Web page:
On our world tour of Fiddler on the Roof and occasionally off-beat performances, we return to the home ground and as down-to-earth a performance as you'll get.
When Fiddler on the Roof opened on Broadway, it was a particular triumph for Zero Mostel who gave a scene-chewing, embrace the world performance. (I saw him revive the show years later in Los Angeles, and though he was known in to sometimes get bored and sleep-walk through the show, he didn't then, and was wonderful.) His acclaim was such that it was assumed the show's success was due to him, and would close after he left It, of course, was still running many years later when the unknown Harry Goz took over the role.
But when Mostel left, the show's long-running success (and subsequent fame) was still a question mark, when his replacement took over. That was a wonderful actor by the name of Herschel Bernardi.
Herschel Bernardi had a long, admired career, usually as a supporting actor, though he did get to star in a TV series, Arnie. He's also probably best known for, of all things, just his voice -- he was the voice of Charlie the Tuna in the Star Kist ads. That voice you still hear isn't Bernardi's who passed away in 1986, but it's a impersonation of him to sound the same. And he was also the original voice of the Jolly Green Giant.
Bernardi did a lot of TV and movies, most notably beside the above, in Peter Gunn, which got him a supporting Emmy nomination, and also the great movie, The Front, playing a harassed TV producer during the days of blacklisting. He was one of the many actors in that film who had been blacklisted.
He also starred on Broadway in the fairly unsuccessful, but terrific musical Zorba, by Kander & Ebb. Oddly, one of the big (unjustified) complaints about the show was that it had too much in common with Fiddler on the Roof. It didn't, but the fact that a former Tevye (Bernardi) starred as Zorba, and it also featured Maria Karnilova, who'd been the original Golde in Fiddler on the Roof didn't help the wrong impression. And Bernardi got lost again with a role when years later the show got revived with Anthony Quinn re-creating his film role as Zorba (with Lila Kedrova re-creating her film role, and the whole production directed by Michael Cacoyanis, who -- yes, you guessed it -- had directed the original film). As a result, the musical of Zorba is now most remembered for the Anthony Quinn revival (which I also saw in Los Angeles, and loved...), rather than the Herschel Bernardi Broadway original. I listen to both cast albums, and they're both terrific, though for completely different reasons. Bernardi can sing wonderful, Quinn can't sing a lick -- but boy, howdy, can he play Zorba, and brings a musical sense to his characterization.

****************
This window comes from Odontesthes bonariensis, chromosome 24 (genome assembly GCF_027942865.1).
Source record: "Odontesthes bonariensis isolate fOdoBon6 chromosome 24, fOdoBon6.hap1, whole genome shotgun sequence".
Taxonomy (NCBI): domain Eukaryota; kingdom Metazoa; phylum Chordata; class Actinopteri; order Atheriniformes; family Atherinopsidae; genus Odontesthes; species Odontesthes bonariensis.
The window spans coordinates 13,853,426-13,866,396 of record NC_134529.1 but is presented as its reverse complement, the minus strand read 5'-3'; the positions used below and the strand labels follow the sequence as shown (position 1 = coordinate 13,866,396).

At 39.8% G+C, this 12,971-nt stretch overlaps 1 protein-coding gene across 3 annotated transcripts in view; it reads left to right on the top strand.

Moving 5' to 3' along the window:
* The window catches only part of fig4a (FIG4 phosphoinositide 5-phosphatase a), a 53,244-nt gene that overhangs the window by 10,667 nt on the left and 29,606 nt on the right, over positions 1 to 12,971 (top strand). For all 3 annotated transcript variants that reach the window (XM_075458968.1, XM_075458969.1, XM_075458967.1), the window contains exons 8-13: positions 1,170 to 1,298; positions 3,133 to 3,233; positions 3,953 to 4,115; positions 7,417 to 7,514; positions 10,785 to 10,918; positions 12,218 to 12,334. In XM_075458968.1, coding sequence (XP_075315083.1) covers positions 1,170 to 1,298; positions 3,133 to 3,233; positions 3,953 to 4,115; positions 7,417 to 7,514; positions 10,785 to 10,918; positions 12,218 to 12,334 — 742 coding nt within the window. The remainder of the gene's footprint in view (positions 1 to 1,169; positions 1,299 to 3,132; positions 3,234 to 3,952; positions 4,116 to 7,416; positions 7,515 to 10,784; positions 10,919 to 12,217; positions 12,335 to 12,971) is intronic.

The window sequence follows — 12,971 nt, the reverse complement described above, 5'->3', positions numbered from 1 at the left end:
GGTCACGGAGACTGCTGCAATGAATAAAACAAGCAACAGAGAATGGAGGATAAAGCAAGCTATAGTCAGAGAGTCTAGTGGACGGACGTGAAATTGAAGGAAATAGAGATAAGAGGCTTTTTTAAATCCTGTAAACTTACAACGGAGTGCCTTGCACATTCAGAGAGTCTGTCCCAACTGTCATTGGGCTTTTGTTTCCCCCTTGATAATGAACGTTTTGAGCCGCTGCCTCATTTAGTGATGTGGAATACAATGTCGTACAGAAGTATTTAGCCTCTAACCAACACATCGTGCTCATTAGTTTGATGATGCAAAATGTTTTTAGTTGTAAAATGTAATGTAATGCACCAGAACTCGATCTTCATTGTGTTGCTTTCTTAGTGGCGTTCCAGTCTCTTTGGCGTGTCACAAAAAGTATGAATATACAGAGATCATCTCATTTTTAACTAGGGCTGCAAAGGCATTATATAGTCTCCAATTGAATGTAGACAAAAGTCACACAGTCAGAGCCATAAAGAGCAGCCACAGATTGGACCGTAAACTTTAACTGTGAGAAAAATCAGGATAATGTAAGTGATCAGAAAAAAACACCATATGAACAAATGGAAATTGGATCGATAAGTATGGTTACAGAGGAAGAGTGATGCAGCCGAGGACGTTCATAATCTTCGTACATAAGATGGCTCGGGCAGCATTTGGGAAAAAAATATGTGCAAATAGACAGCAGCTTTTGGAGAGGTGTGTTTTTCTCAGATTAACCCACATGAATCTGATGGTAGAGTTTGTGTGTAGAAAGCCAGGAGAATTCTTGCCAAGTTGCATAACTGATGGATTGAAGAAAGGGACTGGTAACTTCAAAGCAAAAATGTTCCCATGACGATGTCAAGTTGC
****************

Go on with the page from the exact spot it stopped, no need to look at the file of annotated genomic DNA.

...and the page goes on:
And Bernardi s not remembered for Fiddler on the Roof either, of course. That's rightly Zero Mostel. Bernardi did release an album of the show's songs, having of course missed out on the original cast recording.
Happily, there's one video of Herschel Bernardi in Fiddler on the Roof. (Unhappily, there's just one.) It's him singing "If I Were a Rich Man" and he's...well, he's great. Just absolutely great. It may even be my favorite performance of the number. It's human, outgoing, personal, funny and religious. When he goes into Tevye's chant, it's an enthralling moment. The video quality is faded, but everything else is vibrant. I've spoken to people who saw Hershel Bernardi on stage in the role, and they've said he was every bit as wonderful as he is in this. My only real complaint with the video is that it cuts off while he's singing the last word, so we don't get to hear the audience cheering.
In lieu of that, I offer my own cheering here.
Robert J. Elisberg is a political commentator, screenwriter, novelist, tech writer and also some other things that I just tend to keep forgetting.
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